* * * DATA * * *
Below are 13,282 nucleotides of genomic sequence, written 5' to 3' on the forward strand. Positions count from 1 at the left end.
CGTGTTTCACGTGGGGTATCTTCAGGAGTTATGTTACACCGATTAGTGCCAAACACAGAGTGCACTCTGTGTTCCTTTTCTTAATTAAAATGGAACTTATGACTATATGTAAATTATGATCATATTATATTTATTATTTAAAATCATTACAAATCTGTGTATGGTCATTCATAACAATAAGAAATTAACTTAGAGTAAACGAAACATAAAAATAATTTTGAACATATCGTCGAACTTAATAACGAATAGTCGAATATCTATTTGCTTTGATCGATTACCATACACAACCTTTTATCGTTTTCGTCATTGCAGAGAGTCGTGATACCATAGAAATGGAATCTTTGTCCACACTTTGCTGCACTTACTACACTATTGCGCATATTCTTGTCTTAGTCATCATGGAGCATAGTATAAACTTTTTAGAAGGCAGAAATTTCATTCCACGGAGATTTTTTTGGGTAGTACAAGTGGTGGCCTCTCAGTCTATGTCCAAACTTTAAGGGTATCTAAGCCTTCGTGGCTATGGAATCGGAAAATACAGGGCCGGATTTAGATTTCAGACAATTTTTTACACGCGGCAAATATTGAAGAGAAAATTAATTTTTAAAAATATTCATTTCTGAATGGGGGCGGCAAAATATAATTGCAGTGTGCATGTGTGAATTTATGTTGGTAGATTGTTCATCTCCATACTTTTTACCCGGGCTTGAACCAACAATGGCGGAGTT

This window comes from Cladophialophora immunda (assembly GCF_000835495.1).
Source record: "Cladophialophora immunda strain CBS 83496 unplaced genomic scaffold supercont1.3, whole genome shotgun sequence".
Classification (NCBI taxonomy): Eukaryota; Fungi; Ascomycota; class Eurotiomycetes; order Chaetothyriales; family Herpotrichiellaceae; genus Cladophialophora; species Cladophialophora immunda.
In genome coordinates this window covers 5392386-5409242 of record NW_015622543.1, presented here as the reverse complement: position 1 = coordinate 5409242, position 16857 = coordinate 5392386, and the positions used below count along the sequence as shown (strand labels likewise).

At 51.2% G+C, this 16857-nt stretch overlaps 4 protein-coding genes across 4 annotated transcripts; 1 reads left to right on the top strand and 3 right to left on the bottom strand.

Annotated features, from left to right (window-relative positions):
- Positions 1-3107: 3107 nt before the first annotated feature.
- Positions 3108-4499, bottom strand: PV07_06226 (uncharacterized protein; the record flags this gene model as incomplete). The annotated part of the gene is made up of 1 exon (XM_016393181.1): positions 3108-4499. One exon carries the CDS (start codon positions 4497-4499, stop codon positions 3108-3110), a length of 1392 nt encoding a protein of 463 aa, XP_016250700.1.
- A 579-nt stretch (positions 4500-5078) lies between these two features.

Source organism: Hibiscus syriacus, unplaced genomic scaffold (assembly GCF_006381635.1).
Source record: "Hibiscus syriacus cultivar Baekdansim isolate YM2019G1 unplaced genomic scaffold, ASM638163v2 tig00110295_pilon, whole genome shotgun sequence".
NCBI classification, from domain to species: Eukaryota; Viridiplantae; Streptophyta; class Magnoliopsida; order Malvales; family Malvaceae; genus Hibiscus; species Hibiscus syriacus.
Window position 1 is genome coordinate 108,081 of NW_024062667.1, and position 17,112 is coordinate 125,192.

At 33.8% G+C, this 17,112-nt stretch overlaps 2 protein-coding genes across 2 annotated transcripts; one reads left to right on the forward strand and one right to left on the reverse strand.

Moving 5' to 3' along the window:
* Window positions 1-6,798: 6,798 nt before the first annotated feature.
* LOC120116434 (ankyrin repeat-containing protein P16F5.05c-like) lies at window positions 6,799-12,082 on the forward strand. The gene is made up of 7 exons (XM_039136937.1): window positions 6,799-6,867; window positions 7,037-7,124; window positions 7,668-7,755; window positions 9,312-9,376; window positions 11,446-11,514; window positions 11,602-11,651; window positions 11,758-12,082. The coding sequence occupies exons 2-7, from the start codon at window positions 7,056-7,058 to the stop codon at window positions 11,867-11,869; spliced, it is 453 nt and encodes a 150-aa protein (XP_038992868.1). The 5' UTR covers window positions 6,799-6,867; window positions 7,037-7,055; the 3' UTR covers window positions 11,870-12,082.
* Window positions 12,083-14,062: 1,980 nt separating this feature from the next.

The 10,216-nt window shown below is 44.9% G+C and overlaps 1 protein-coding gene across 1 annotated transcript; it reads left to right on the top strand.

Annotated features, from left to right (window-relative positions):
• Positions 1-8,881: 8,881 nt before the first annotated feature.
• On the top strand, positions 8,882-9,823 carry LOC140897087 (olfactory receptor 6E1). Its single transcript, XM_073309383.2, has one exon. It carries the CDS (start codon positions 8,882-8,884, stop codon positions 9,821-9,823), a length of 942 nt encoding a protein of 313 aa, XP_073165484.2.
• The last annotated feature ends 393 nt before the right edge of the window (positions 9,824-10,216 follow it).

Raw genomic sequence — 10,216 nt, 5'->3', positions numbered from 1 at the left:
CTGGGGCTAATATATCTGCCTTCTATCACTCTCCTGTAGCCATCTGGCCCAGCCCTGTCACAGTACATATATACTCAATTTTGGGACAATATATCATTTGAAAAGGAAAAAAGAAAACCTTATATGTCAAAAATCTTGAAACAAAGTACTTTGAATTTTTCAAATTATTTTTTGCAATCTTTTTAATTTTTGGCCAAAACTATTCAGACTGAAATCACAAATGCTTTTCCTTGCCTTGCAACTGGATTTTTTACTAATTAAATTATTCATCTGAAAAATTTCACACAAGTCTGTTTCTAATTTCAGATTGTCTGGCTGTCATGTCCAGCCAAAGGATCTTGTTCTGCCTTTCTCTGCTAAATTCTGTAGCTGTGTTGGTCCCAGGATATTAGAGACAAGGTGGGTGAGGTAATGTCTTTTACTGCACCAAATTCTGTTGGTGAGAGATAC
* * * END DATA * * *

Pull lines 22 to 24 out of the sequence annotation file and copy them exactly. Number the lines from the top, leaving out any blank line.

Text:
Annotated features, from left to right (window-relative positions):
• Positions 1-8,881: 8,881 nt before the first annotated feature.
• On the top strand, positions 8,882-9,823 carry LOC140897087 (olfactory receptor 6E1). Its single transcript, XM_073309383.2, has one exon. It carries the CDS (start codon positions 8,882-8,884, stop codon positions 9,821-9,823), a length of 942 nt encoding a protein of 313 aa, XP_073165484.2.